Citywire recently revealed that the FCA has issued a new in-depth survey to around 1,300 firms to gain a better understanding of their approach to assessing and reviewing key risk indicators (KRIs) for retirement income advice.

The regulator had originally intended to review the retirement advice market in 2020 before plans were shelved as a result of the COVID pandemic. However, the FCA is now pushing ahead with the research, having again highlighted retirement advice as a regulatory priority in its Portfolio Strategy letter back in December 2022.

It could be argued that a deep dive into this intrinsically higher-risk market is more crucial than ever in the current climate, as consumers face the ongoing cost-of-living crisis and rising interest rates.

Indeed, whilst these financial challenges are unfortunately affecting a wide cross-section of society, they’re often felt particularly keenly by those approaching or already in retirement – where opportunities to replace income and capital are seemingly more limited.

It’s worth noting that the FCA acknowledges a degree of overlap between the need for higher customer care standards across the retirement advice sphere and the work firms are already doing towards the Consumer Duty. For example, with only weeks to go until the implementation deadline, the regulator expects firms will have already re-evaluated their fee structures to ensure they offer fair value.


What issues are covered in the FCA’s Retirement Income Advice survey?

Firms that have received the survey will be acquainted with the depth of information required across its 87 questions. However, respondents should bear in mind that – even on the questions that simply require a ‘Yes’ or ‘No’ – it’s vital to also have available the documentary evidence to support your answer.

Even on the questions that simply require a ‘Yes’ or ‘No’ - it’s vital to also have available the documentary evidence to support your answer.

For firms not included in the survey, here’s a sample of the areas covered by the questions included in the survey – which should serve as a useful reference when thinking about your internal processes and record-keeping policies:

  • Do you offer all forms of decumulation advice (including later life lending, retirement income from pensions and other sources)? If no and you plan to introduce, e.g. for equity release, is your due diligence on the firm sufficient?
  • Have you completed your target market assessments to demonstrate that clients meet the market intended by the product provider?
  • Can you easily identify the clients in decumulation (including those in the high net worth/sophisticated client categories)?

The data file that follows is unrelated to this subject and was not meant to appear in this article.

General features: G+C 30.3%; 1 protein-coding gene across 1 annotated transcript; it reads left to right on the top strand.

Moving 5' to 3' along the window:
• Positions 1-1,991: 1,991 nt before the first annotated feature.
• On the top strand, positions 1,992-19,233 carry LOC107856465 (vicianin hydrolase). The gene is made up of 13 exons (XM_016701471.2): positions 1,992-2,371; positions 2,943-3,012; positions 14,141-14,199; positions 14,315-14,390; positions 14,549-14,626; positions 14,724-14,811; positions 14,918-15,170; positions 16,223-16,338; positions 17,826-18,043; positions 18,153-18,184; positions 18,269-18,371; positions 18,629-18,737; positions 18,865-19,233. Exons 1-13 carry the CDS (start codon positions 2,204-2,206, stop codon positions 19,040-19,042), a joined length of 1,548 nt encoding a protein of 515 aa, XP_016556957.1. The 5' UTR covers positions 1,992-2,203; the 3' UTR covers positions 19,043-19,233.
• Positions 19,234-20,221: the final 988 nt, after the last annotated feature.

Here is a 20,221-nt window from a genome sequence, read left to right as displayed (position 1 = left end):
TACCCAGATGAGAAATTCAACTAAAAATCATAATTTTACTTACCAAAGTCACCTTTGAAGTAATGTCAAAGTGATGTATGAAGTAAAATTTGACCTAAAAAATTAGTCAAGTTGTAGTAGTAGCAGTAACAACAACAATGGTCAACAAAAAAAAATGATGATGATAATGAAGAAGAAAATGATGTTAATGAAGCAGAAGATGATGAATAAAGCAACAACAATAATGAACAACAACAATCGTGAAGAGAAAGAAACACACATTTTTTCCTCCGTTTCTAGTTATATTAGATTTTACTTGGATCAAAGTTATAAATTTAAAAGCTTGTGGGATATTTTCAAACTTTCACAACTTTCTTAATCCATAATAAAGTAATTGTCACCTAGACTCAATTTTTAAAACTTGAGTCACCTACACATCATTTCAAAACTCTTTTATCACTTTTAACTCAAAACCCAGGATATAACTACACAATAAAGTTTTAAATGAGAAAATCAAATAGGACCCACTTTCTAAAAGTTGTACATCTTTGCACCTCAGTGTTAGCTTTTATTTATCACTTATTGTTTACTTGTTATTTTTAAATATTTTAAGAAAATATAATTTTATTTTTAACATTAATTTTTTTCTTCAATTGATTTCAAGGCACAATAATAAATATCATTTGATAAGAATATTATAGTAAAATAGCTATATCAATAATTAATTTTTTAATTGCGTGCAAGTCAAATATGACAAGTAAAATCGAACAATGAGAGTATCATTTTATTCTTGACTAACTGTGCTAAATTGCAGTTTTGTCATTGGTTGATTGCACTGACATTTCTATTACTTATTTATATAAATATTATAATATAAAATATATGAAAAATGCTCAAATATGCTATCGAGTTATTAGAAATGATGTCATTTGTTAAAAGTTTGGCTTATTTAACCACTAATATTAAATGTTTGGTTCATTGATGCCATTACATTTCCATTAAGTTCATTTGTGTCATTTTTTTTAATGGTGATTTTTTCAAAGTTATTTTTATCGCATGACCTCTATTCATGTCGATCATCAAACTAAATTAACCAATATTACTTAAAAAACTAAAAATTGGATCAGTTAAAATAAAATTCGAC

• Is your vulnerable client process clear and practical for initial and ongoing advice? Does it make reasonable adjustments to allow more time, larger print letters or family engagement?
  • Can you identify the minimum, median and maximum fees charged for initial and ongoing advice – and have these been assessed for fair value?
  • Does your choice of platform vary based on client needs (and how frequently do you reassess them)?
  • If you outsource your attitude to risk (ATR) profiler or other services, do you have a diary system to ensure they’re regularly reviewed to ensure they remain appropriate?
  • Are you able to evidence you’ve advised the client on sustainable withdrawal levels? (Note: failing to do so could been seen as a failure to avoid foreseeable harm to the consumer)
  • Do you utilise cash flow modelling as a visual aid to show the consumer how withdrawals’ impact on their capital? If they can’t see this, how are you meeting the Consumer Duty’s Consumer Understanding and communications obligations?
  • Do you proceed to give advice if a client declines to provide information? And if so, can you demonstrate there’s no foreseeable harm to the consumer resulting from these data gaps?
  • What percentage of files do you review for quality assurance purposes and competence sign off? Are these enough? Do you use an independent firm for this purpose and evidence any remedial action you take where necessary?


How should firms respond?

Though comprehensive in its scope, this survey is just the first step on the FCA’s mission to improve outcomes within the retirement income advice market.

And as the regulator analyses the results, it may decide to conduct further thematic work – for example, a wider survey or requests for file submissions to assess the quality of firms’ advice more closely.

Now’s the time to get ahead of the curve and take action to confirm your retirement income advice process is still fit for purpose in an era of new, more stringent standards and increased regulatory scrutiny.

At TCC, our team of former regulators and industry practitioners can analyse your existing policies to identify any gaps or inefficiencies lie – and let you know exactly where changes or improvements need making to ensure you’re meeting regulatory expectations.

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